If you’ve bought third party gamepads for PCs or consoles, chances are, you’ve come across 8BitDo’s offerings, as they make some of the best game controllers out there, especially for fans of that old-school retro aesthetic. However, the outfit’s line of controllers have long been based around popular designs from both old and new systems, so they function much like similar gamepads in the market. The 8BitDo Lite SE, however, is a reimagining of the gamepad in a way that should help people with limited mobility partake in the joys of modern gaming.
No, it’s not one of those wild experimental gamepads like Microsoft made with their original Xbox Adaptive Controller. Instead, it’s a heavily modified version of the outfit’s 8BitDo Lite controller – one that eliminates all controls that can prove difficult for mobility-challenged players.
The 8BitDo Lite SE takes the same simple bar shape with rounded corners as the original Lite. Instead of being designed for handheld use, though, it’s been reconfigured with a flat backside and a non-slip mat that should keep it stable when set down on a desk surface. So it becomes viable for playing when set down like that, they removed all the bumpers and triggers on the shoulders, replacing their functionality with buttons instead. The D-pad has also been swapped out for buttons that perform the same functions, while the L3 and R3 controls, which are traditionally activated by pressing the analog sticks, have been moved to dedicated buttons as well.
The idea, of course, is to use the gamepad like a miniature fight stick, instead of a traditional handheld controller. Well… a fight stick with a busier layout. Seriously, it looks a bit overwhelming, with six action buttons on each side and two action buttons in the middle, right above the analog sticks, making it look like a miniature keyboard with how many buttons are there. Still, it makes for a viable way to play games if you’re someone who has trouble holding a gamepad in hand, using your thumb to control analog sticks, or reaching for those shoulder buttons.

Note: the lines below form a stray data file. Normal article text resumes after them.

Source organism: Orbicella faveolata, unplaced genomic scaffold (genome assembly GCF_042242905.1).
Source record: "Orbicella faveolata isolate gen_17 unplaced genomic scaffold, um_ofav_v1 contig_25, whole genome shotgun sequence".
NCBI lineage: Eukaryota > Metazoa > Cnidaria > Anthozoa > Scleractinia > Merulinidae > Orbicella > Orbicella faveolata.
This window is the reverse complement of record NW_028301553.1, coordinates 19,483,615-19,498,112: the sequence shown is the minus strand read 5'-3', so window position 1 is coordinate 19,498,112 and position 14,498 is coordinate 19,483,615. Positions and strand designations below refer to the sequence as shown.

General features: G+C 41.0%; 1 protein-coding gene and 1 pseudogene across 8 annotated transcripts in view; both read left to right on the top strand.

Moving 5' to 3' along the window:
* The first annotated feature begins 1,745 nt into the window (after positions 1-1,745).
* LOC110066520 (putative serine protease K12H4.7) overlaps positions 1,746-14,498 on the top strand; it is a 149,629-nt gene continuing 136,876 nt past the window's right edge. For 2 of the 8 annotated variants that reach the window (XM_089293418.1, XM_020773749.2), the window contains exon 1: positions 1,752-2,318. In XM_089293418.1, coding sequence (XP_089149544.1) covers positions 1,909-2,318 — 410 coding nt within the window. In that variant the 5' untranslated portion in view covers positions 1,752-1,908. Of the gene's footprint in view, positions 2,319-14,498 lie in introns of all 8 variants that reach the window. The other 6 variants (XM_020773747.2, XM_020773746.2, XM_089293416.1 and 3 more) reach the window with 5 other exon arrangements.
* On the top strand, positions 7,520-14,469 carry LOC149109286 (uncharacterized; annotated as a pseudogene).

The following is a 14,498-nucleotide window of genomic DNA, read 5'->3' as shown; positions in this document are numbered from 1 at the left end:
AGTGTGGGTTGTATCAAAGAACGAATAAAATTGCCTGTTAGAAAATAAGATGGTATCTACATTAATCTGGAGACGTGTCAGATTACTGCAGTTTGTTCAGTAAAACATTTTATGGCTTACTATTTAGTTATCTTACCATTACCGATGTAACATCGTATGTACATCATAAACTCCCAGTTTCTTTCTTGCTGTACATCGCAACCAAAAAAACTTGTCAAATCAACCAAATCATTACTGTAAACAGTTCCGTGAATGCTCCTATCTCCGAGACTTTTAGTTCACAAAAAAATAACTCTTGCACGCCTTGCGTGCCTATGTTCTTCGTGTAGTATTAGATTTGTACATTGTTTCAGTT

The 8BitDo Lite SE uses buttons with less resistance, allowing gamers to register actions with less force needed than standard gamepad buttons. Same goes for the analog sticks, which are tuned for high sensitivity, so you can trigger directional movement with just a light nudge. It also a motion sensor, so players can use motion controls if that makes the game easier for them, with a vibration motor onboard, so players can get tactile feedback if they prefer that. The controller has built-in Bluetooth, by the way, so you don’t have to put up with wires during gaming.
It comes with a 480mAh battery that allows for up to 18 hours of play time between charges, with each full charge taking around two hours via the USB-C slot. Sadly, if you want to use this controller for PC gaming, you’re out of luck, as it only works with the Nintendo Switch, Android devices, and Raspberry Pi systems. The again, maybe Microsoft’s Adaptive Accessories will serve you better for PC gaming anyway.
The 8BitDo Lite SE ships on July 15th, priced at $34.99.